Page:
All of the action that we saw in Charlottesville on Sunday is evidence of the idol worship of each side. The white supremicists may use the cross and talk of Jesus Christ and the church, but they do not worship the God of the Bible nor do they even understand who Jesus Christ is, nor do they represent Christ’s church in America. God does not value one race above another. God does not espouse the superiority of one race over another. We are all created equal in God’s eyes. He created us in His own image and each of us is offered saving grace through God’s own son, Jesus Christ. Salvation is not dependent on skin color. These supremicists worship what was once America. They worship the ideal of the past. They worship a time period that can never be recaptured. Because of economics, the idyllic South that they worship just can no longer exist. The South is now the fifth largest economy in the world and it is drawing people from all over the world because of the amazing opportunities here. The South is now a competitive marketplace but yet they yearn for a time when things were less competitive and was even harsh on non-wealthy whites. They worship an ideal that has nothing to do with God.

On the other side of the coin and the protest lines, the ultra left brandishes its sword of tolerance with equal disgrace. They justify violence because of their cause. Their violence is justified in the name of the religion of tolerance that they worship. We must all be the same in their eyes. There are no distinctives of culture and region. They worship sameness. They define what is right and what is moral. They define that which is acceptable and that which is not. They are characterized by having openly turned against God as an anachronism of the past that is no longer needed. It is they who define what is right now and anyone who does not subscribe to their view is a knuckle dragging bigot. They define that all things that were once wrong are now acceptable because the old ways oppressed free expression of self. The sad thing about the tolerance movement is the fact that they are so intolerant of those who do not subscribe to their brand of tolerance. Anyone who mentions faith or God or Jesus Christ or church is a backward Neanderthal who are vilified in the media. They worship something other than God. They worship the god of tolerance and it is they who define what is acceptably tolerant. In that sweeping tolerance of all things as they define, they define that we should all have access to everything for free because we deserve it. They worship a utopia of their own definition. Anything less is bigotry and open for ridicule.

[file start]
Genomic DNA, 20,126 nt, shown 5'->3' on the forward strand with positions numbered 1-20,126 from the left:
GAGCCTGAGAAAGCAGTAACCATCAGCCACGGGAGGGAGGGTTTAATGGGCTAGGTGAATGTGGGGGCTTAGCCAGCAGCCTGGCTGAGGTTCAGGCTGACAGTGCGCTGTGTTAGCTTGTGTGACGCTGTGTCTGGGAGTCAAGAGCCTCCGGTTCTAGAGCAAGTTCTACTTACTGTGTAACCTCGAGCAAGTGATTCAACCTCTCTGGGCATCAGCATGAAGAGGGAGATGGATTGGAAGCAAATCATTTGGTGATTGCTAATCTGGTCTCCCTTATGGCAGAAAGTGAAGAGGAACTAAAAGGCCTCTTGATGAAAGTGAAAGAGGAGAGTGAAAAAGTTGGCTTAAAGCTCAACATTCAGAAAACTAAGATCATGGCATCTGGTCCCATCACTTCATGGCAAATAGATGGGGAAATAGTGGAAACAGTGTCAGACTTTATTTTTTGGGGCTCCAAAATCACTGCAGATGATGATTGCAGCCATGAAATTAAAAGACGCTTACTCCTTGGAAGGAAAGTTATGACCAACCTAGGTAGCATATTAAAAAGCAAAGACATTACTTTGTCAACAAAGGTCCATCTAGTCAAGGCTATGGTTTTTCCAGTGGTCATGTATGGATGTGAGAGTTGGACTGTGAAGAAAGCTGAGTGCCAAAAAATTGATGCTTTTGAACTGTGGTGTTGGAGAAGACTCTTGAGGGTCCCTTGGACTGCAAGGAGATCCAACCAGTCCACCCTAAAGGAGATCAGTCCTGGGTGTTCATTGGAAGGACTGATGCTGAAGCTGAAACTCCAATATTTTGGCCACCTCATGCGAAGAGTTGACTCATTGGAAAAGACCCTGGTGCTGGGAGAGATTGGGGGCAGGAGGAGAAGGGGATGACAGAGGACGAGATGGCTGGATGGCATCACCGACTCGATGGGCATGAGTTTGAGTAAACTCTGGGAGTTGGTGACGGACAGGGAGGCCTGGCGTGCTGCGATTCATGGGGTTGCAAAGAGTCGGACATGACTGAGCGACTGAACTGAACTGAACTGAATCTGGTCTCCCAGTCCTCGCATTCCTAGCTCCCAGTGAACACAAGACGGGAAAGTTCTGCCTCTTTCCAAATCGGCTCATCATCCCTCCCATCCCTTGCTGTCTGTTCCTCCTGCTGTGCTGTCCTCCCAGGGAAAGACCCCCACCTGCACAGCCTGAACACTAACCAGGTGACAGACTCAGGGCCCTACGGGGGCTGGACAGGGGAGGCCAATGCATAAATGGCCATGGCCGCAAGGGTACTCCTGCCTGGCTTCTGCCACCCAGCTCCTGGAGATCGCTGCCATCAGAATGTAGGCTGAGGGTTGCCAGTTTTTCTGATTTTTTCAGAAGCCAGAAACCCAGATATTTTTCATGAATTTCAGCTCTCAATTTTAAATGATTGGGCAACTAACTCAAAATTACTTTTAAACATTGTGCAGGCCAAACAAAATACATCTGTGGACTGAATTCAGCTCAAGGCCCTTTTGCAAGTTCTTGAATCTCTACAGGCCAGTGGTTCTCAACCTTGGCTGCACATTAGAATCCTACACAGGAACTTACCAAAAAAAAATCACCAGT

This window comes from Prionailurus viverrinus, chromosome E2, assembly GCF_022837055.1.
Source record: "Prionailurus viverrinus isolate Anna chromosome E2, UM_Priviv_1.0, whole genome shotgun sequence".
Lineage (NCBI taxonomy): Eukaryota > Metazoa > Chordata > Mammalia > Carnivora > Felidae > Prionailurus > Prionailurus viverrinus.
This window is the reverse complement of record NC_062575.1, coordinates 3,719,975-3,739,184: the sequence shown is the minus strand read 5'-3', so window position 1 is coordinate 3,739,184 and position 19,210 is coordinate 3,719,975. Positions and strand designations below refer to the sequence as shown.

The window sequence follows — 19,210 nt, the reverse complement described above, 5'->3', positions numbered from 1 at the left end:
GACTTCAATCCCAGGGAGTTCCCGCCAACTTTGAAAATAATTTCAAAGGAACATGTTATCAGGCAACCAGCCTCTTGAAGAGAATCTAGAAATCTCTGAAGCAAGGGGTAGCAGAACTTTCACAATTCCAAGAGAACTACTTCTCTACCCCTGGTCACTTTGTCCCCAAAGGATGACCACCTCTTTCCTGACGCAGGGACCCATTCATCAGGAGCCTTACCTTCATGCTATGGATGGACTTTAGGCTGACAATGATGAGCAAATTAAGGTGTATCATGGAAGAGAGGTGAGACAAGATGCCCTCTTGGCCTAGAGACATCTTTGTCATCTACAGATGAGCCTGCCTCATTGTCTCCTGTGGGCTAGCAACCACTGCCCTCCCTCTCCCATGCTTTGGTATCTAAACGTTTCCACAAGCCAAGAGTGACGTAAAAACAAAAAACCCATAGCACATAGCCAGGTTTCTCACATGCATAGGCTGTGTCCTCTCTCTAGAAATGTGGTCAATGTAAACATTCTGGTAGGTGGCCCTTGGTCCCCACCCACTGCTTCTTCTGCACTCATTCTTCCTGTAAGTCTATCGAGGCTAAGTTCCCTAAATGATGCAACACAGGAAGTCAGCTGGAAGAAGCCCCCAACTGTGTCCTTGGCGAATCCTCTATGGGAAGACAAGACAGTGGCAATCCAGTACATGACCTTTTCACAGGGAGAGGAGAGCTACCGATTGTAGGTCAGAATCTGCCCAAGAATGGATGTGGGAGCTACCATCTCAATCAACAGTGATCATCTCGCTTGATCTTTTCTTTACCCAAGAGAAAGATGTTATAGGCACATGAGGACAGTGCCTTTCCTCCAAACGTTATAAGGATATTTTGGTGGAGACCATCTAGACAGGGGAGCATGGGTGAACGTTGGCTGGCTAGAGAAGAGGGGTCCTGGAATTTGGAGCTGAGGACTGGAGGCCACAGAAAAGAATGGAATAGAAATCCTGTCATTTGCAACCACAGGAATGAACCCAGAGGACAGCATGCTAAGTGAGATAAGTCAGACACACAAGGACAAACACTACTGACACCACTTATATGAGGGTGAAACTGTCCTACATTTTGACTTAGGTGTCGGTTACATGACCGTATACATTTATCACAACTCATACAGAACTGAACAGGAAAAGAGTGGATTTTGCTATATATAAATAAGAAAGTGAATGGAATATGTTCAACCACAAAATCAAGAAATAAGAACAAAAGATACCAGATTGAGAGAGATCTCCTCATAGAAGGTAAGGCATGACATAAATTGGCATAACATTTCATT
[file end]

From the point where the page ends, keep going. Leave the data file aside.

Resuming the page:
The reason that I bring Charlottesville up today is because we are a nation that has strayed from God and we worship our own idols of the past or some idyllic present or future utopia to the exclusion of God. We worship idols. We may throw around God’s name but we do not worship Him. We worship ourselves and what we want. We define our own god now not the God who created us. What happened in Charlottesville over the weekend what done by what both sides see as morally right but yet are so both completely wrong. Charlottesville should be a clarion call to us as Christ followers to get out in the world and demonstrate to the world who God is, really is.

This song of Deborah was a reminder to the Israelites that they had strayed from God and it was God that saved them, not themselves. They worshiped other gods than the one true God and it brought an inner decay that made them easy prey. That’s what I thought of when it comes to what happened in Charlottesville, the inner decay and idol worship that has become our country.

Let’s read this passage once again in Judges 5:1-31:

5 On that day Deborah and Barak son of Abinoam sang this song:

2
“When the princes in Israel take the lead,
when the people willingly offer themselves—
praise the Lord!

3
“Hear this, you kings! Listen, you rulers!
I, even I, will sing to[a] the Lord;
I will praise the Lord, the God of Israel, in song.

4
“When you, Lord, went out from Seir,
when you marched from the land of Edom,
the earth shook, the heavens poured,
the clouds poured down water.
5
The mountains quaked before the Lord, the One of Sinai,
before the Lord, the God of Israel.

6
“In the days of Shamgar son of Anath,